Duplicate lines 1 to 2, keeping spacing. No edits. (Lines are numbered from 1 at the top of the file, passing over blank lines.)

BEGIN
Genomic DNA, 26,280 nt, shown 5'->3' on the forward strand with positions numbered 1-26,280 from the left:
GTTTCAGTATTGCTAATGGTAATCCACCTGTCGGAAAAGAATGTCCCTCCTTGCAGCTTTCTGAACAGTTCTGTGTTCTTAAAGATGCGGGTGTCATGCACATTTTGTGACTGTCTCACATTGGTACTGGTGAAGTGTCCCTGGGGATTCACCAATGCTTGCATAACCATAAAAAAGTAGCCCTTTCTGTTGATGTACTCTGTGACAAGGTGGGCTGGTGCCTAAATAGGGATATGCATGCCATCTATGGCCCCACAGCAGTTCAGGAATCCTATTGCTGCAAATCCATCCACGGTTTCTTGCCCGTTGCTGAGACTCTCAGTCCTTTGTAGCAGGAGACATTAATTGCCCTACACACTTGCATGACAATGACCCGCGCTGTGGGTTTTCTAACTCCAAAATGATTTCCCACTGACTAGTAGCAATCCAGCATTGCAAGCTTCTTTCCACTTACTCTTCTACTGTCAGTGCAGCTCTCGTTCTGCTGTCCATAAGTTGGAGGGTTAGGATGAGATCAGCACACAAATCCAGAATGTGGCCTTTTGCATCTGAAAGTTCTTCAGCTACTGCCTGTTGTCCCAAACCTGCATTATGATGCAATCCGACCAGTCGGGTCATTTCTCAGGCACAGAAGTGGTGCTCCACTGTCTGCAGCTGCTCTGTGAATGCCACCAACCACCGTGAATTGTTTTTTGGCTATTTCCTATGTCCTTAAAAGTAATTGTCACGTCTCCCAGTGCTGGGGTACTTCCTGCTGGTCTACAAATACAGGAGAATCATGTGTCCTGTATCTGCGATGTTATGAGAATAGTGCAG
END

Genomic DNA, 26,280 nt, shown 5'->3' on the forward strand with positions numbered 1-26,280 from the left:
GTTTCAGTATTGCTAATGGTAATCCACCTGTCGGAAAAGAATGTCCCTCCTTGCAGCTTTCTGAACAGTTCTGTGTTCTTAAAGATGCGGGTGTCATGCACATTTTGTGACTGTCTCACATTGGTACTGGTGAAGTGTCCCTGGGGATTCACCAATGCTTGCATAACCATAAAAAAGTAGCCCTTTCTGTTGATGTACTCTGTGACAAGGTGGGCTGGTGCCTAAATAGGGATATGCATGCCATCTATGGCCCCACAGCAGTTCAGGAATCCTATTGCTGCAAATCCATCCACGGTTTCTTGCCCGTTGCTGAGACTCTCAGTCCTTTGTAGCAGGAGACATTAATTGCCCTACACACTTGCATGACAATGACCCGCGCTGTGGGTTTTCTAACTCCAAAATGATTTCCCACTGACTAGTAGCAATCCAGCATTGCAAGCTTCTTTCCACTTACTCTTCTACTGTCAGTGCAGCTCTCGTTCTGCTGTCCATAAGTTGGAGGGTTAGGATGAGATCAGCACACAAATCCAGAATGTGGCCTTTTGCATCTGAAAGTTCTTCAGCTACTGCCTGTTGTCCCAAACCTGCATTATGATGCAATCCGACCAGTCGGGTCATTTCTCAGGCACAGAAGTGGTGCTCCACTGTCTGCAGCTGCTCTGTGAATGCCACCAACCACCGTGAATTGTTTTTTGGCTATTTCCTATGTCCTTAAAAGTAATTGTCACGTCTCCCAGTGCTGGGGTACTTCCTGCTGGTCTACAAATACAGGAGAATCATGTGTCCTGTATCTGCGATGTTATGAGAATAGTGCAG